Sydney boy Nicholas Tadros is facing a serious test on his body as he undergoes a major operation seven days after a helicopter crash that killed his mother and three others.
The 10-year-old is being treated in Queensland Children's Hospital after the chopper he was in collided with another helicopter and crashed into a sand bar near Sea World at the Gold Coast on December 2.
Four people in the helicopter died, including his mother Vanessa, 36, Britons Ron and Diane Hughes, 65 and 57, and 40-year-old pilot Ashley Jenkinson.
Nicholas was scheduled to undergo six surgeries for broken bones in his legs and hands in a six-hour operation on Tuesday, according to his father Simon Sim.
"This will be a major test on his body, lungs and heart," he wrote in a text message to friend Charlie Bakhos that was posted on Facebook.
"I know it's a bit late now to ask (people) to pray for tomorrow, I always miss the prayer sessions with you, it's too full on for me (at the moment)."
Mr Bakhos also urged people to pray for Nicholas, saying he had already had "some miracles" with his improving condition and surviving the "high-risk" transfer to Brisbane.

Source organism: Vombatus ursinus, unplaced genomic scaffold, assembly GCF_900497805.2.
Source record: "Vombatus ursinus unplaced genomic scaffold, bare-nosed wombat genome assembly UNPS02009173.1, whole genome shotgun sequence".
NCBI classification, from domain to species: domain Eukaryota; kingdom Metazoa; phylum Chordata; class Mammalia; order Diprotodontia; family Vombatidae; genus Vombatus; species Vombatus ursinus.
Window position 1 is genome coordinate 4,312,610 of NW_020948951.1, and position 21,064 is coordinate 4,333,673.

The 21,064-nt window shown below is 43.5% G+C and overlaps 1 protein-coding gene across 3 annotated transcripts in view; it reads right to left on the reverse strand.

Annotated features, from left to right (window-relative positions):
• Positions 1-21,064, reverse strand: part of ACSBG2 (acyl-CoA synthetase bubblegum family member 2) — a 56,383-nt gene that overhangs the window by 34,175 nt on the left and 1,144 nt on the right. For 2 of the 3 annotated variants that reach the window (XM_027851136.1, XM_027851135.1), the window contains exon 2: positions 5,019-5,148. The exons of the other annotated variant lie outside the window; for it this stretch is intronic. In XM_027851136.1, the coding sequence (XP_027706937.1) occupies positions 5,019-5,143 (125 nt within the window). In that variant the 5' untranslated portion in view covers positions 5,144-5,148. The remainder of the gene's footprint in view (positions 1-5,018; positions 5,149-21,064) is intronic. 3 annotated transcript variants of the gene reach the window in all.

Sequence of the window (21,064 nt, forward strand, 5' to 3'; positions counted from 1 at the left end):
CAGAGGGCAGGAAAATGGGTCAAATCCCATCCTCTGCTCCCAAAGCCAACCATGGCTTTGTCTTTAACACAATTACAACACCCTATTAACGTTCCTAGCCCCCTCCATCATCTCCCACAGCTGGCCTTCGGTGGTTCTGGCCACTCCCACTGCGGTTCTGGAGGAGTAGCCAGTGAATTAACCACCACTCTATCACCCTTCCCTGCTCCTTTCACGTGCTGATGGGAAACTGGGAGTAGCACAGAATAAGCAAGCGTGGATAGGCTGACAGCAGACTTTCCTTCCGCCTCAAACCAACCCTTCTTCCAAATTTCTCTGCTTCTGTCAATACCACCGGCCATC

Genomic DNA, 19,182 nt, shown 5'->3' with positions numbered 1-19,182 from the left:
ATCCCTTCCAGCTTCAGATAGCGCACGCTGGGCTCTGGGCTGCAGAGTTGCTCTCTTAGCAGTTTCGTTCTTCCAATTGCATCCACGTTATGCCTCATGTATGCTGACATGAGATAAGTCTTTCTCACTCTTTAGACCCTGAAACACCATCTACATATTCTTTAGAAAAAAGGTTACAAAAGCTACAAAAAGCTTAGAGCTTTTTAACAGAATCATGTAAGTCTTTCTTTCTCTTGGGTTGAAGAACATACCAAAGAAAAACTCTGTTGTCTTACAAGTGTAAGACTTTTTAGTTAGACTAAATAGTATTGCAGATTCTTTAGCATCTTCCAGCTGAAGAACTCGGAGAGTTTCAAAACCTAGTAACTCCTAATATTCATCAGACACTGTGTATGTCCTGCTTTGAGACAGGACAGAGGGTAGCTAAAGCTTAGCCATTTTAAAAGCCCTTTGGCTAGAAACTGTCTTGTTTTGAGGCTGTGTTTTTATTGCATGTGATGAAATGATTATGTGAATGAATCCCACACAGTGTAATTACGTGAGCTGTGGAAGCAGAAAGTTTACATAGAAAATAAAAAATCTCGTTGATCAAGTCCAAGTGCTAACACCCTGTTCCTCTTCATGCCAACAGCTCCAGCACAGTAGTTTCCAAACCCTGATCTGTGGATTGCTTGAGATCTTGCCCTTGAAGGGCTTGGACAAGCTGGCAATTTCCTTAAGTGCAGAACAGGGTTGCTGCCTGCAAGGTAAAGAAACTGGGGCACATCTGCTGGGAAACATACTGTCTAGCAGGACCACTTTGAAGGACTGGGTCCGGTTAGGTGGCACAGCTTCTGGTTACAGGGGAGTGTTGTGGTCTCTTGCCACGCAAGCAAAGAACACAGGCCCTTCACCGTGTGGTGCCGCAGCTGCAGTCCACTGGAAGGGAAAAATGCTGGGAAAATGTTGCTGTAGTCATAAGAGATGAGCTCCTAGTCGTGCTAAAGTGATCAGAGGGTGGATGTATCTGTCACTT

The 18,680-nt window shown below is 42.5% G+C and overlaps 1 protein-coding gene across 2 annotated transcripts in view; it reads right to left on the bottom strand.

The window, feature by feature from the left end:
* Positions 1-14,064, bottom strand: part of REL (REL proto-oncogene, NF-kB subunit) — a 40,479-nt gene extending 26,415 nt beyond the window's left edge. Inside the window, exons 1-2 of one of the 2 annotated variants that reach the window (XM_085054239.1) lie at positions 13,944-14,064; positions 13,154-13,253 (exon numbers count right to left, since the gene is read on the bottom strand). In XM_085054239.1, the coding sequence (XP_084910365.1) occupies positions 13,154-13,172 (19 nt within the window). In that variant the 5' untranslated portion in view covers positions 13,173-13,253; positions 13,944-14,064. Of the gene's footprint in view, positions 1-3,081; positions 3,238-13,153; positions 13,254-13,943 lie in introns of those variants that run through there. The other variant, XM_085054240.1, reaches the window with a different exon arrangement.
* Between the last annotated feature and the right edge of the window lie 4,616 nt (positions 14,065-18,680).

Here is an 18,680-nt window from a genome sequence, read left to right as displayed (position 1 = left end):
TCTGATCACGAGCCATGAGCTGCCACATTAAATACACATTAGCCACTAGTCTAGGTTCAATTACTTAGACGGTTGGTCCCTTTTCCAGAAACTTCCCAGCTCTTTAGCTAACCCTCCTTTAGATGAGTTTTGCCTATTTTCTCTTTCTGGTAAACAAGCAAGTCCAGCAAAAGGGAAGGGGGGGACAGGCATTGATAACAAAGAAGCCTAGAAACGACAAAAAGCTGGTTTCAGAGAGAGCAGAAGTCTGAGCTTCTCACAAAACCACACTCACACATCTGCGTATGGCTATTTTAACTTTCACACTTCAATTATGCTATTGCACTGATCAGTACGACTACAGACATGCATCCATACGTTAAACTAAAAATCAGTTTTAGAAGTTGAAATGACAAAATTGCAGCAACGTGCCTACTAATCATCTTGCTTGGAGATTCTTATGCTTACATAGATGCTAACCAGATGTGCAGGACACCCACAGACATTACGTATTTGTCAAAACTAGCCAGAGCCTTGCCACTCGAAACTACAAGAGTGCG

Victorian boy Leon de Silva, aged nine, who was in the same helicopter, is in a stable condition at the hospital after suffering a brain injury in the accident.
Leon's mother Winnie, 33, is also stable in a Gold Coast hospital after undergoing another operation for her injuries, which include two broken legs, a damaged left knee, a broken right shoulder and a broken collarbone.
"She's had a lot of pain, but her thoughts are really with Leon, so she's a tough girl," husband Neil de Silva told Seven's Sunrise program on Tuesday.
He spent Monday at the side of Leon, who was asleep for most of the day, but at one point said the word "dad" and gave him a thumbs-up.
New Zealand passengers Elmarie Steenberg and Marle Swart who suffered glass shrapnel injuries in the second helicopter are looking forward to continuing their recovery at home.
In a statement on the weekend, the Steenberg and Swart families expressed their sympathies to the other victims and their families, saying they continued to pray for Nicholas, Leon and Winnie.
"As we return home to New Zealand, we feel eternally grateful to have been spared and thank God for every day we can spend with our loved ones," the women and their husbands said.
The ATSB is probing the crash and expects to complete the investigation between July and September 2024.
Video footage from one of the choppers shows a passenger trying to warn pilot Michael James about the oncoming helicopter before the collision.
British-born pilot Mr Jenkinson will be farewelled by family and friends at a funeral service at Southport on Friday afternoon.